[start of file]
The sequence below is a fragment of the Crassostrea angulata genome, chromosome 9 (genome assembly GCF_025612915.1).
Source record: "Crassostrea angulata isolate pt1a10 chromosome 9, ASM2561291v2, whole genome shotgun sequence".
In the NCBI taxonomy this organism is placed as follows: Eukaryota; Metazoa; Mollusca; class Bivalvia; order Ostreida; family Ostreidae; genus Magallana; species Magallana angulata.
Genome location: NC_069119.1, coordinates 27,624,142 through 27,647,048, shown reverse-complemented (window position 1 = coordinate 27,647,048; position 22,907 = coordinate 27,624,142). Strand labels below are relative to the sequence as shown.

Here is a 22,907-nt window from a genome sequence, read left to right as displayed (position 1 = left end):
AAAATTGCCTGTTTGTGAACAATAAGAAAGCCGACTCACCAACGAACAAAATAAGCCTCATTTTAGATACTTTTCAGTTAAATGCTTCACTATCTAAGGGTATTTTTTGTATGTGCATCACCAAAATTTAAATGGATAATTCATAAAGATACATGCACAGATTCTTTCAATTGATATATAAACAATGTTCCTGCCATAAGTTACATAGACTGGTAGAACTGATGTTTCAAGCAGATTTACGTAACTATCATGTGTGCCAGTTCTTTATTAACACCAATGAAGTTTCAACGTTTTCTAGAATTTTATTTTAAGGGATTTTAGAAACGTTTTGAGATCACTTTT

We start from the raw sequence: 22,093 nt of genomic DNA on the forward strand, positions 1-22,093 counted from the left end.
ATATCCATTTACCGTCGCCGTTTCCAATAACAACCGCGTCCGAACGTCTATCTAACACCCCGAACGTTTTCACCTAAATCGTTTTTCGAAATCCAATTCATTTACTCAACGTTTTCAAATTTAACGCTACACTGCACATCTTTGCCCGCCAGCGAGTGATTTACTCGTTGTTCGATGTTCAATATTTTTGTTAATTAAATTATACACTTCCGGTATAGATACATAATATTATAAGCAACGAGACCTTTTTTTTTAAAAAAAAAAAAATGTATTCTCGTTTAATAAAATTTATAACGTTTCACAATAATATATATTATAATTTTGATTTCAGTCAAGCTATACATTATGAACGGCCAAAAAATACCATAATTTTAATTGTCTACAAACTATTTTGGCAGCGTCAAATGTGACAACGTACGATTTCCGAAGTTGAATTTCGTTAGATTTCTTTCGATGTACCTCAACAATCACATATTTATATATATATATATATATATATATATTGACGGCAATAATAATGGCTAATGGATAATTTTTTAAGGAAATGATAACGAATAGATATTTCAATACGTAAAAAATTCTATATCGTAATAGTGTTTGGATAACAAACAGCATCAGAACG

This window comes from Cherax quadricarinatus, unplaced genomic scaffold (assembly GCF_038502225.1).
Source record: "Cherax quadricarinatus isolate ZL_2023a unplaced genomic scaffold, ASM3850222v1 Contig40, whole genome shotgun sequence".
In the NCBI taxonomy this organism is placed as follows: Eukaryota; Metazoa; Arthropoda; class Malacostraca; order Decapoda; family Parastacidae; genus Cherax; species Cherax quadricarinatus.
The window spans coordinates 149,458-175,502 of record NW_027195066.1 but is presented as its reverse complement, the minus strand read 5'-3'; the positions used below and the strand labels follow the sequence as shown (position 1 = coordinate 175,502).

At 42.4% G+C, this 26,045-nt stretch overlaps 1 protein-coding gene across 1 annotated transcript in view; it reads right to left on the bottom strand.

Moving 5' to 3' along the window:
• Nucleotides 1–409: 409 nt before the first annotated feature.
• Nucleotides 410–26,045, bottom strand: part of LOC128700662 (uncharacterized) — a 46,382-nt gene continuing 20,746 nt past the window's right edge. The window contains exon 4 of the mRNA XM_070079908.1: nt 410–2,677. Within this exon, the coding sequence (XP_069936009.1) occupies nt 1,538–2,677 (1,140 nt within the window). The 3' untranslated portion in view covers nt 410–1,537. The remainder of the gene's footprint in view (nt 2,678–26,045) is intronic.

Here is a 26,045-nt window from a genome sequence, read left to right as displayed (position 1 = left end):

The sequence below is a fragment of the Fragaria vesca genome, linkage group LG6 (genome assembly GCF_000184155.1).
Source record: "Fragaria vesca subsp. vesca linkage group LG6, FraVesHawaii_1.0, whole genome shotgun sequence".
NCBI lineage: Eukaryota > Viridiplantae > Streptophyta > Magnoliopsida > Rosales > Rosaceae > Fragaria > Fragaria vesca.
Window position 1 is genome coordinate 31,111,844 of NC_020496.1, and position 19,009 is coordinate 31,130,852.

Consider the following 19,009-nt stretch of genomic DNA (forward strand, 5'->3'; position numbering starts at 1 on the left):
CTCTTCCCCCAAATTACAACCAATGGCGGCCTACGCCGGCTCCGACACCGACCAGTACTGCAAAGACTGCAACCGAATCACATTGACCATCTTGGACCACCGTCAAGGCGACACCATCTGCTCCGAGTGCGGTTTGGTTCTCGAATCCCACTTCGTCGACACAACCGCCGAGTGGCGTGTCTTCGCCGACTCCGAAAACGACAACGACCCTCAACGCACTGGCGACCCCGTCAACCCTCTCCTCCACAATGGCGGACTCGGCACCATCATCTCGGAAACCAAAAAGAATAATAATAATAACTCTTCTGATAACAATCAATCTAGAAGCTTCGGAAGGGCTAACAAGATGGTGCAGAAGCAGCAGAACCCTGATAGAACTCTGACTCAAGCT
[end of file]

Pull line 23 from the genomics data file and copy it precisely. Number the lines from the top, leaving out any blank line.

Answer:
CTCTTCCCCCAAATTACAACCAATGGCGGCCTACGCCGGCTCCGACACCGACCAGTACTGCAAAGACTGCAACCGAATCACATTGACCATCTTGGACCACCGTCAAGGCGACACCATCTGCTCCGAGTGCGGTTTGGTTCTCGAATCCCACTTCGTCGACACAACCGCCGAGTGGCGTGTCTTCGCCGACTCCGAAAACGACAACGACCCTCAACGCACTGGCGACCCCGTCAACCCTCTCCTCCACAATGGCGGACTCGGCACCATCATCTCGGAAACCAAAAAGAATAATAATAATAACTCTTCTGATAACAATCAATCTAGAAGCTTCGGAAGGGCTAACAAGATGGTGCAGAAGCAGCAGAACCCTGATAGAACTCTGACTCAAGCT